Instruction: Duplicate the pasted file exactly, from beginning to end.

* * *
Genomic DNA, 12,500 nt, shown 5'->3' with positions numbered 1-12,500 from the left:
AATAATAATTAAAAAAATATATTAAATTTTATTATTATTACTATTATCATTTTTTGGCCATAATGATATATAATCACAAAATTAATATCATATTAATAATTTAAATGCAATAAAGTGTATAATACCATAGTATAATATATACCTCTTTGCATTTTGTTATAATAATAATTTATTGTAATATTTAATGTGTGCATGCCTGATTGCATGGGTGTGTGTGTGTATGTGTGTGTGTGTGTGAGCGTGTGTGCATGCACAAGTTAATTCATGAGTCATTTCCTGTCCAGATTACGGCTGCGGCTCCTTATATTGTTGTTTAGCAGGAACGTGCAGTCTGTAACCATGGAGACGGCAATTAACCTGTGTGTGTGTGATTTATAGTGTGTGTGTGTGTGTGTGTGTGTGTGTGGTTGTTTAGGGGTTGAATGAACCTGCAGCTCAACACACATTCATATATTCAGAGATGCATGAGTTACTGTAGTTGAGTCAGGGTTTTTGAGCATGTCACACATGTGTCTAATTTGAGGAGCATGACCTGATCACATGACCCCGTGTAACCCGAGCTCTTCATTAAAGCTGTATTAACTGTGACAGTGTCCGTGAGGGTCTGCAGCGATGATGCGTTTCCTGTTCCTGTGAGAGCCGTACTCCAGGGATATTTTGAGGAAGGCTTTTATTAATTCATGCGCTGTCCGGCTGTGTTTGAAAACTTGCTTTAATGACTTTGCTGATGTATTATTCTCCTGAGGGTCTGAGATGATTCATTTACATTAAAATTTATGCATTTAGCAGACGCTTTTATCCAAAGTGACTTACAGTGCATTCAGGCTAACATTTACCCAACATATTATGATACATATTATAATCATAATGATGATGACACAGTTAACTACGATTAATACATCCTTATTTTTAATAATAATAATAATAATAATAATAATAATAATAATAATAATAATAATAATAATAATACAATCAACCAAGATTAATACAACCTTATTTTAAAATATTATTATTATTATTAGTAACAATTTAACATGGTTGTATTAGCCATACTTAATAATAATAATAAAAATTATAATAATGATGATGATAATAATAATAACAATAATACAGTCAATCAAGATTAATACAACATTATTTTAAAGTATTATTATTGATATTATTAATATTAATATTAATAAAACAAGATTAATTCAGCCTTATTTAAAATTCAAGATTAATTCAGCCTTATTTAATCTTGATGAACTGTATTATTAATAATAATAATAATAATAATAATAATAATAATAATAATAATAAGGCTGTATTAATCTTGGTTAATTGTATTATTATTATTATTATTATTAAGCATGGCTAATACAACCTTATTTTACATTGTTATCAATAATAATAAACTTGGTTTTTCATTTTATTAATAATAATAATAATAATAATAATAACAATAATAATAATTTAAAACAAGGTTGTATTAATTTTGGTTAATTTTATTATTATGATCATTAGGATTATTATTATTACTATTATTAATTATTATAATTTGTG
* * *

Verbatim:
Genomic DNA, 12,500 nt, shown 5'->3' with positions numbered 1-12,500 from the left:
AATAATAATTAAAAAAATATATTAAATTTTATTATTATTACTATTATCATTTTTTGGCCATAATGATATATAATCACAAAATTAATATCATATTAATAATTTAAATGCAATAAAGTGTATAATACCATAGTATAATATATACCTCTTTGCATTTTGTTATAATAATAATTTATTGTAATATTTAATGTGTGCATGCCTGATTGCATGGGTGTGTGTGTGTATGTGTGTGTGTGTGTGAGCGTGTGTGCATGCACAAGTTAATTCATGAGTCATTTCCTGTCCAGATTACGGCTGCGGCTCCTTATATTGTTGTTTAGCAGGAACGTGCAGTCTGTAACCATGGAGACGGCAATTAACCTGTGTGTGTGTGATTTATAGTGTGTGTGTGTGTGTGTGTGTGTGTGTGGTTGTTTAGGGGTTGAATGAACCTGCAGCTCAACACACATTCATATATTCAGAGATGCATGAGTTACTGTAGTTGAGTCAGGGTTTTTGAGCATGTCACACATGTGTCTAATTTGAGGAGCATGACCTGATCACATGACCCCGTGTAACCCGAGCTCTTCATTAAAGCTGTATTAACTGTGACAGTGTCCGTGAGGGTCTGCAGCGATGATGCGTTTCCTGTTCCTGTGAGAGCCGTACTCCAGGGATATTTTGAGGAAGGCTTTTATTAATTCATGCGCTGTCCGGCTGTGTTTGAAAACTTGCTTTAATGACTTTGCTGATGTATTATTCTCCTGAGGGTCTGAGATGATTCATTTACATTAAAATTTATGCATTTAGCAGACGCTTTTATCCAAAGTGACTTACAGTGCATTCAGGCTAACATTTACCCAACATATTATGATACATATTATAATCATAATGATGATGACACAGTTAACTACGATTAATACATCCTTATTTTTAATAATAATAATAATAATAATAATAATAATAATAATAATAATAATAATAATAATAATACAATCAACCAAGATTAATACAACCTTATTTTAAAATATTATTATTATTATTAGTAACAATTTAACATGGTTGTATTAGCCATACTTAATAATAATAATAAAAATTATAATAATGATGATGATAATAATAATAACAATAATACAGTCAATCAAGATTAATACAACATTATTTTAAAGTATTATTATTGATATTATTAATATTAATATTAATAAAACAAGATTAATTCAGCCTTATTTAAAATTCAAGATTAATTCAGCCTTATTTAATCTTGATGAACTGTATTATTAATAATAATAATAATAATAATAATAATAATAATAATAATAATAAGGCTGTATTAATCTTGGTTAATTGTATTATTATTATTATTATTATTAAGCATGGCTAATACAACCTTATTTTACATTGTTATCAATAATAATAAACTTGGTTTTTCATTTTATTAATAATAATAATAATAATAATAATAACAATAATAATAATTTAAAACAAGGTTGTATTAATTTTGGTTAATTTTATTATTATGATCATTAGGATTATTATTATTACTATTATTAATTATTATAATTTGTG